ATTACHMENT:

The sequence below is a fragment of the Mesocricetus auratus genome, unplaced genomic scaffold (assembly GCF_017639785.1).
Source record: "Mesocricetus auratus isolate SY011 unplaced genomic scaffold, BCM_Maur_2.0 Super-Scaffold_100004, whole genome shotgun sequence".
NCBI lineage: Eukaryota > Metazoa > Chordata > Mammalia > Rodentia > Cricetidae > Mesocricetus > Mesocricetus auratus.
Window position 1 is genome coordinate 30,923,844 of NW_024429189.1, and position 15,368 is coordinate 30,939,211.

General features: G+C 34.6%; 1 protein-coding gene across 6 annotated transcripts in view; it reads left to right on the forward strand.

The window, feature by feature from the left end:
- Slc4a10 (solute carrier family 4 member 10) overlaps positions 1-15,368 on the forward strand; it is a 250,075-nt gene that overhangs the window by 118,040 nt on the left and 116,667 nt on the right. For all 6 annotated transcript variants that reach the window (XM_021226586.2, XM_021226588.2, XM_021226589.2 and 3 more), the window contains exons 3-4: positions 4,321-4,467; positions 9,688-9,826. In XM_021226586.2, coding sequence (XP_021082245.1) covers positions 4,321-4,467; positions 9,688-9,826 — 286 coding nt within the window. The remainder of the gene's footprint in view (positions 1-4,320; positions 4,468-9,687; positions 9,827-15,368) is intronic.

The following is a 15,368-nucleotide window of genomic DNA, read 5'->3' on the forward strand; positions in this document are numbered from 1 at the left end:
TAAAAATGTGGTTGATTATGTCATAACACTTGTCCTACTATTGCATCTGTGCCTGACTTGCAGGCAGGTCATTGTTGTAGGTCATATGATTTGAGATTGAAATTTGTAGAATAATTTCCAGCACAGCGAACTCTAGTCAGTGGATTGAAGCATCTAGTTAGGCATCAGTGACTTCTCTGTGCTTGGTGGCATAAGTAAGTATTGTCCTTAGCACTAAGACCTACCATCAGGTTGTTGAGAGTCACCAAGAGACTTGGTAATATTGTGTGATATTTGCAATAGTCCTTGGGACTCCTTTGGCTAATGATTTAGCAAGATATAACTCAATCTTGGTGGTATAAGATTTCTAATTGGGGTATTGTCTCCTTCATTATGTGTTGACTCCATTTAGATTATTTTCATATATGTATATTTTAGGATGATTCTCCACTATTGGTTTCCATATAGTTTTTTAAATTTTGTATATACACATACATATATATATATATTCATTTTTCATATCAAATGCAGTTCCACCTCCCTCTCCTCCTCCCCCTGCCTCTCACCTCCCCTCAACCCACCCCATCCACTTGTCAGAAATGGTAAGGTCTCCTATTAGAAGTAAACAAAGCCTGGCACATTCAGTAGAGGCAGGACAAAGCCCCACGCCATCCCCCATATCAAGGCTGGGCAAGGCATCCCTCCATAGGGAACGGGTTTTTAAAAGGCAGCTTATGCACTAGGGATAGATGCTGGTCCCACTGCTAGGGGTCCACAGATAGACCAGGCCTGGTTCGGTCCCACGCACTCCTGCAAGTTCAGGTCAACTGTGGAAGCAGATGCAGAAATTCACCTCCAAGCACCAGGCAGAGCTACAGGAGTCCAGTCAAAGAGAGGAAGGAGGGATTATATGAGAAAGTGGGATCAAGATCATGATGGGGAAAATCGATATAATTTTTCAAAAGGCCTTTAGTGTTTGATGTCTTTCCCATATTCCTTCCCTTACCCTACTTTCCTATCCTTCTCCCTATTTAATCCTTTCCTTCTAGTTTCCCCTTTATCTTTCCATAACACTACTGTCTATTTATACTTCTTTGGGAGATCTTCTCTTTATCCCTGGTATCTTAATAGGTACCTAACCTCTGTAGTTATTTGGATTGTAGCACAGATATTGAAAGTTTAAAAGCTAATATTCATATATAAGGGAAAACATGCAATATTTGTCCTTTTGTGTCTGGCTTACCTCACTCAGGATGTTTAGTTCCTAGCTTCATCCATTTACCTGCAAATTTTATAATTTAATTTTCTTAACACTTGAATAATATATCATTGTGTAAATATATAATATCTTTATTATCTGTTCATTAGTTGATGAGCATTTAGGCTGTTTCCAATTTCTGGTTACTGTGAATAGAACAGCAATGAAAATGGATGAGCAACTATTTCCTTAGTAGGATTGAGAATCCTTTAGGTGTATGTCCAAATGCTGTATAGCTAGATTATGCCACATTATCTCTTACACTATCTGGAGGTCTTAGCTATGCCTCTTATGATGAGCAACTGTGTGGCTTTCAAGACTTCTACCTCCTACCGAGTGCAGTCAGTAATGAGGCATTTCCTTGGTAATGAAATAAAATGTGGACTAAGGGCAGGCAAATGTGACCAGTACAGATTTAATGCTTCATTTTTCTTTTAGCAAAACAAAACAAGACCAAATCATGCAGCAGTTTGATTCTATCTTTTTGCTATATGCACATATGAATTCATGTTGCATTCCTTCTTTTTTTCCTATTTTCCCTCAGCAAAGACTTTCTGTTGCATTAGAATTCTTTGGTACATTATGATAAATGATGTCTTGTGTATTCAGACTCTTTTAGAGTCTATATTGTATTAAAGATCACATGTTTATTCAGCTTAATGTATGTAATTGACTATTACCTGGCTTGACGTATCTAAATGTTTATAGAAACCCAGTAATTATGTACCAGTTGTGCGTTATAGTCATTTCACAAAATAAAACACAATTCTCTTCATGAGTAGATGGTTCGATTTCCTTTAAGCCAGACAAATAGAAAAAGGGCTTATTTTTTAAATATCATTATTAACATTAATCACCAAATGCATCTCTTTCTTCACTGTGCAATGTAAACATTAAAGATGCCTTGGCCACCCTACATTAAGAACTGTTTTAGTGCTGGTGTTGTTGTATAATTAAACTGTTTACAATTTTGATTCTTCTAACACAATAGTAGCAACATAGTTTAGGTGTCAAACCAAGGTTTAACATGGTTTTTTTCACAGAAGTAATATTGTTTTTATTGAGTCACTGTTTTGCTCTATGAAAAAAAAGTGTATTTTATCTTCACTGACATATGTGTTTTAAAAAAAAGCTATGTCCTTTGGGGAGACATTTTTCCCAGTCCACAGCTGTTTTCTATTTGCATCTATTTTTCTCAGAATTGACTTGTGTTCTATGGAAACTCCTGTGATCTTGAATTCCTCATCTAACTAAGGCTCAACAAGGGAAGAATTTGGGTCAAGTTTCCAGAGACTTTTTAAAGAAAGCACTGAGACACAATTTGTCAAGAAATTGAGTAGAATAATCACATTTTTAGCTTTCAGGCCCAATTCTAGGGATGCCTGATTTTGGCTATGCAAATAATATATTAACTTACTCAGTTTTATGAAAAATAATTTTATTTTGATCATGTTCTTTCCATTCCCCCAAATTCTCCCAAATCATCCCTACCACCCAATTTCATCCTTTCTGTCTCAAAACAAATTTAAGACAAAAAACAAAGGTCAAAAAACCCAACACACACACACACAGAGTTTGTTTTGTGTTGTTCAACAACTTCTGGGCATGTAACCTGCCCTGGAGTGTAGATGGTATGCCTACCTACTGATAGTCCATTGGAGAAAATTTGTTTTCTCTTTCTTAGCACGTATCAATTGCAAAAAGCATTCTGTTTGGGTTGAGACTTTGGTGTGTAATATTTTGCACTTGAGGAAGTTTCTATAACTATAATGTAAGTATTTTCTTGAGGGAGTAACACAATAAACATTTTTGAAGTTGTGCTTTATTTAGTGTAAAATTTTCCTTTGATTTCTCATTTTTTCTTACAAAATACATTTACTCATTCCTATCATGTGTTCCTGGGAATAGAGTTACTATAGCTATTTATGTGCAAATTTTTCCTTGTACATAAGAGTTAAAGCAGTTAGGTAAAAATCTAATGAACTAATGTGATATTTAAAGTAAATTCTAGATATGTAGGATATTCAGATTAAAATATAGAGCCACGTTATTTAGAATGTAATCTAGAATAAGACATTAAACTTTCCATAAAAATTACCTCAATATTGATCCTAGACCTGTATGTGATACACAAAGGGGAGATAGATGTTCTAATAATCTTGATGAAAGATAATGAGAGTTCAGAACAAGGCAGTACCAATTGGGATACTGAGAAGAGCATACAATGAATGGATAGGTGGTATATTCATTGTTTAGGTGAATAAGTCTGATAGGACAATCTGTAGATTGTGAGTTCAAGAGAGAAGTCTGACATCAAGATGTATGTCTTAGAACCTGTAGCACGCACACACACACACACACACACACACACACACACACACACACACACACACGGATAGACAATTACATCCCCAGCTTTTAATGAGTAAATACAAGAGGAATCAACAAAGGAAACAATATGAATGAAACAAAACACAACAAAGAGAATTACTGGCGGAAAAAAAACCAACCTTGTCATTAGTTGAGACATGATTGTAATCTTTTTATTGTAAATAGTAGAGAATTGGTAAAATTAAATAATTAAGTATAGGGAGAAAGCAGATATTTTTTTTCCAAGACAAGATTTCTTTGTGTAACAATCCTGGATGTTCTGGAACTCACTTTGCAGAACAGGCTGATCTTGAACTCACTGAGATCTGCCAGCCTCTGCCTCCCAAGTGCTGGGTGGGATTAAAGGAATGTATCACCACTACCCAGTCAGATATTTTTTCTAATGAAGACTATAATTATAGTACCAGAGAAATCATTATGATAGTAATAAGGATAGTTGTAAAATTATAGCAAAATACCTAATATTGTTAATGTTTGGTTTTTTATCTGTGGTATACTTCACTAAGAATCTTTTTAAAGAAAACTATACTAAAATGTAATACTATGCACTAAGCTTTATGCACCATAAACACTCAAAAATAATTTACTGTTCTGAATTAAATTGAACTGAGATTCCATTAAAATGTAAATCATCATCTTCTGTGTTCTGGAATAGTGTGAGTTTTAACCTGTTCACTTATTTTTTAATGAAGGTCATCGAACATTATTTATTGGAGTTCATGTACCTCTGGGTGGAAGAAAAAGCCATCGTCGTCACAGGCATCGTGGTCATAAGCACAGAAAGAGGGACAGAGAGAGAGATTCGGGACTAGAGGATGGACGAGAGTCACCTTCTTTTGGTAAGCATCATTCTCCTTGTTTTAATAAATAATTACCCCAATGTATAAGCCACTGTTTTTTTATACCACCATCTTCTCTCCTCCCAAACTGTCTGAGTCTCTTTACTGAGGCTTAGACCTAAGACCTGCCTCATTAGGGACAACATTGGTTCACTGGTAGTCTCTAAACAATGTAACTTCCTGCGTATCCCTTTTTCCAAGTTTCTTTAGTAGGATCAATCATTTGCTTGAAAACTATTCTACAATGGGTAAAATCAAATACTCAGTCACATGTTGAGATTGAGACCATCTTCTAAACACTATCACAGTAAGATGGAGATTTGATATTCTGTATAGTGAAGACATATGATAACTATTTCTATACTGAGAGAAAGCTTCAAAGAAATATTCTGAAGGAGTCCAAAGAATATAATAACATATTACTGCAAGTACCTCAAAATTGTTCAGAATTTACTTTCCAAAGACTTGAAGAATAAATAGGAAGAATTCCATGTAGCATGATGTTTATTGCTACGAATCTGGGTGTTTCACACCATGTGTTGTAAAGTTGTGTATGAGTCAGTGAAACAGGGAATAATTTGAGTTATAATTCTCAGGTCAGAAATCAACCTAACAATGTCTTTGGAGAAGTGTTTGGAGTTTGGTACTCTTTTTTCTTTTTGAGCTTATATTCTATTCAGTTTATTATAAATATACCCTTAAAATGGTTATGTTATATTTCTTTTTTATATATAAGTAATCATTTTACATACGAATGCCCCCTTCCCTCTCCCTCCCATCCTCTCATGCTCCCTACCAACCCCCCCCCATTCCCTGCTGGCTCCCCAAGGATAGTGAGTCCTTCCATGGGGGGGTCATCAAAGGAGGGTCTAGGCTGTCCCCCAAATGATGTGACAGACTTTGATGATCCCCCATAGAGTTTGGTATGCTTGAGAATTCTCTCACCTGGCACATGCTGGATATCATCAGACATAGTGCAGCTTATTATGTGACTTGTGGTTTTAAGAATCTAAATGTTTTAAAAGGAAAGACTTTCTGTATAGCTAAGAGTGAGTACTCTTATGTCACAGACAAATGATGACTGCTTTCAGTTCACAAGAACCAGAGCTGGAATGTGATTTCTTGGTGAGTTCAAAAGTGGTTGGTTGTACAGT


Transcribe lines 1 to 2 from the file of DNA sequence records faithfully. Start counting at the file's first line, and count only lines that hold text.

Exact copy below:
The sequence below is a fragment of the Mesocricetus auratus genome, unplaced genomic scaffold (assembly GCF_017639785.1).
Source record: "Mesocricetus auratus isolate SY011 unplaced genomic scaffold, BCM_Maur_2.0 Super-Scaffold_100004, whole genome shotgun sequence".